The regulated entities are public water systems. All large community and non-transient non-community water systems serving more than 10,000 persons are required to monitor under the UCMR. A community water system (CWS) means a public water system which serves at least 15 service connections used by year-round residents or regularly serves at least 25 year-round residents. Non-transient non-community water system (NTNCWS) means a public water system that is not a community water system and that regularly serves at least 25 of the same persons over 6 months per year. Only a national representative sample of community and non-transient non-community systems serving 10,000 or fewer persons are required to monitor under the UCMR. Transient non-community systems (i.e., systems that do not regularly serve at least 25 of the same persons over six months per year) are not required to monitor. States, Territories, and Tribes, with primacy to administer the regulatory program for public water systems under the Safe Drinking Water Act, sometimes conduct analyses to measure for contaminants in water samples and are regulated by this action. Categories and entities potentially regulated by this action include the following:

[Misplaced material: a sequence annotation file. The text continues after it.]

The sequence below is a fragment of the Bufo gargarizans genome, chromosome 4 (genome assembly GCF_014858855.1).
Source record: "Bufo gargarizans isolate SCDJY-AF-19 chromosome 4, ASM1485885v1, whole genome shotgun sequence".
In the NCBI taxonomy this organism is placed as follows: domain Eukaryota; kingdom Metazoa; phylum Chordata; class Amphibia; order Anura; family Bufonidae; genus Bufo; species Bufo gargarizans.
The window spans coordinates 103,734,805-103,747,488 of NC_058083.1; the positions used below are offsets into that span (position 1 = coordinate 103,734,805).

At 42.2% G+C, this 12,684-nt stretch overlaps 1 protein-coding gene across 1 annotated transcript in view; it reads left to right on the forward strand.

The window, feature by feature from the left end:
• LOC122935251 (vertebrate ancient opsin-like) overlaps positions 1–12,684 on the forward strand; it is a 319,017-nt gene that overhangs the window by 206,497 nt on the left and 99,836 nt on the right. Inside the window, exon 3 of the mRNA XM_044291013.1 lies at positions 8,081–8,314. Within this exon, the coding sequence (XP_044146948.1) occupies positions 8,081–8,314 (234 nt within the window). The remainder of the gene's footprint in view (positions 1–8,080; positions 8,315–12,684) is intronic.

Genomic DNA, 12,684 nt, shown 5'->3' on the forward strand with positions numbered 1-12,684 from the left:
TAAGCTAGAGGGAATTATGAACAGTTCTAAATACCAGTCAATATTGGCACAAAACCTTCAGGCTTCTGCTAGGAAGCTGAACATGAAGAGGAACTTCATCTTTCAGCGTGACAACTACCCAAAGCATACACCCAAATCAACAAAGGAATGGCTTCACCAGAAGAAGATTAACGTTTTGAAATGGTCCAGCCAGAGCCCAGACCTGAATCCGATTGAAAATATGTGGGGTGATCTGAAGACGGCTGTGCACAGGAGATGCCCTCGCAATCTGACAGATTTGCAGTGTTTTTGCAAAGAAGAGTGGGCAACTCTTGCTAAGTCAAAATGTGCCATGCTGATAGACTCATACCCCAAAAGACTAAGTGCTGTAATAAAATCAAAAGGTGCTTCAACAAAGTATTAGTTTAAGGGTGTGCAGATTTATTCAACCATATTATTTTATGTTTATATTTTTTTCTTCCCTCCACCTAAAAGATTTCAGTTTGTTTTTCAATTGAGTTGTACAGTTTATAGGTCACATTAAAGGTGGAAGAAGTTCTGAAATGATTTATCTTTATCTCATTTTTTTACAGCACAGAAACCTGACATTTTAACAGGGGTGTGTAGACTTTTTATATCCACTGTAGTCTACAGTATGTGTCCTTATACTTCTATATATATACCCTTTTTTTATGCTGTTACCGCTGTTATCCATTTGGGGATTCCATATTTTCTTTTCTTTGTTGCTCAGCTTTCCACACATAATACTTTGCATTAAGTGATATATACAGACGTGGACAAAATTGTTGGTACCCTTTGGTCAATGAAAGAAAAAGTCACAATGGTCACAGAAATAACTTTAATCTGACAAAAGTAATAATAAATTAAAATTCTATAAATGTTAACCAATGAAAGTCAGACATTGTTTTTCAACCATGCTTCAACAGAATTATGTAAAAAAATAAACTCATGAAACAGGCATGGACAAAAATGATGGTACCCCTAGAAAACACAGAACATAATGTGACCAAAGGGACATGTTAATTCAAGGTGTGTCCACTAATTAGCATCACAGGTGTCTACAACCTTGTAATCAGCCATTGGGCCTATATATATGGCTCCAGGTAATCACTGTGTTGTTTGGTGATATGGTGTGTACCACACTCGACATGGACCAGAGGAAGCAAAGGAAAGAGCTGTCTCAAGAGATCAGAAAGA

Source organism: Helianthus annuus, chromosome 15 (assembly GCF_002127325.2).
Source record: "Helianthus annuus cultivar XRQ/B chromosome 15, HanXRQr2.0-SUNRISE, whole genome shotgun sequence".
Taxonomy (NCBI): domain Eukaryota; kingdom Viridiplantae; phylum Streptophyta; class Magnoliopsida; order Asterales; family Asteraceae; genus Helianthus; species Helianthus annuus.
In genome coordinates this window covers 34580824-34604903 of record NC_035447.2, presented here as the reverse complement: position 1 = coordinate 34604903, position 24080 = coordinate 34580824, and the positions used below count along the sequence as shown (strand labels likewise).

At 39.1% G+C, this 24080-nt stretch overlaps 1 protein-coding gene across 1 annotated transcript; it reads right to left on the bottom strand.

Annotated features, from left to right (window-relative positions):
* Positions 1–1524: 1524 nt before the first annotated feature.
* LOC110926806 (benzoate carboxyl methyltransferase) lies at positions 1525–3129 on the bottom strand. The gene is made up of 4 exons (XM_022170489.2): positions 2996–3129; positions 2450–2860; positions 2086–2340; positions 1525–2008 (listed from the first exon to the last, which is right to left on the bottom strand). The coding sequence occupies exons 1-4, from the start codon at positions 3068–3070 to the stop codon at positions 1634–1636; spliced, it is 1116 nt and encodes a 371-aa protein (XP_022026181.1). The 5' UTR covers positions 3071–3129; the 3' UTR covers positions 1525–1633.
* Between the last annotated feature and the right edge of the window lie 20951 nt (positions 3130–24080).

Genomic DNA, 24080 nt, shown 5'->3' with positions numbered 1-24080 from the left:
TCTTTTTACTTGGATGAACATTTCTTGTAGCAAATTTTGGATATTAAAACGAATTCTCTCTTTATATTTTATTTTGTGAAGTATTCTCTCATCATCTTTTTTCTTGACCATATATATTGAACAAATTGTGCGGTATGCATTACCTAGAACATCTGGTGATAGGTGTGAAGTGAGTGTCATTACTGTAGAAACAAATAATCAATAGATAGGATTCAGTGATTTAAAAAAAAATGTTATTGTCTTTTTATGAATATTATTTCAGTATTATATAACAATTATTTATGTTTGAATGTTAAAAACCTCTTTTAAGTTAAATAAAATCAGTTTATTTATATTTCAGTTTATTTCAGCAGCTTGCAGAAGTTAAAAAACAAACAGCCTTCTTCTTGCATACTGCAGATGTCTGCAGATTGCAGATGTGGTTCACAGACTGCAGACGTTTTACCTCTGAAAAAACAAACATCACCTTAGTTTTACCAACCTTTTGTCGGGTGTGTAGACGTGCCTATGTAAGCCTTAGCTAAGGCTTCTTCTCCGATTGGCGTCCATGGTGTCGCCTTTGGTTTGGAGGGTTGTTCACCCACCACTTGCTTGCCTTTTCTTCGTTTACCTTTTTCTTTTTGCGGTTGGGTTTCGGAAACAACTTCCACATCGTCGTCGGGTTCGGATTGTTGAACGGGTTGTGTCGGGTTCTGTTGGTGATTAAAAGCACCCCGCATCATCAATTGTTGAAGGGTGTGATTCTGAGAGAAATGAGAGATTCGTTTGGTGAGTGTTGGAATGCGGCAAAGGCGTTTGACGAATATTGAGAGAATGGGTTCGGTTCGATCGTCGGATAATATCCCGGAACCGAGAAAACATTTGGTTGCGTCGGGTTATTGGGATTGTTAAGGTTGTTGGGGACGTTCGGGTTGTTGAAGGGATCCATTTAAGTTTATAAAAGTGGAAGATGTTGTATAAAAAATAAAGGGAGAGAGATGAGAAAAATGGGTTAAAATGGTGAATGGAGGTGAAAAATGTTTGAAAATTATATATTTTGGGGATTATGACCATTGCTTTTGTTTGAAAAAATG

|Category||Examples of potentially regulated entities||NAICS|
|State, Territorial and Tribal Governments||States, Territories, and Tribes that analyze water samples on behalf of public water systems required to conduct such analysis; States, Territories, and Tribes that themselves operate community and non-transient non-community water systems required to monitor||924110|
|Industry||Private operators of community and non-transient non-community water systems required to monitor||221310|
|Municipalities||Municipal operators of community and non-transient non-community water systems required to monitor||924110|
This table is not intended to be exhaustive, but rather provides a guide for readers regarding entities likely to be regulated by this action. This table lists the types of entities that EPA is now aware of that could potentially be Start Printed Page 46222regulated by this action. Other types of entities not listed in the table could also be regulated. If you have questions regarding the applicability of this action to a particular entity, consult one of the persons listed in the preceding FOR FURTHER INFORMATION CONTACT section.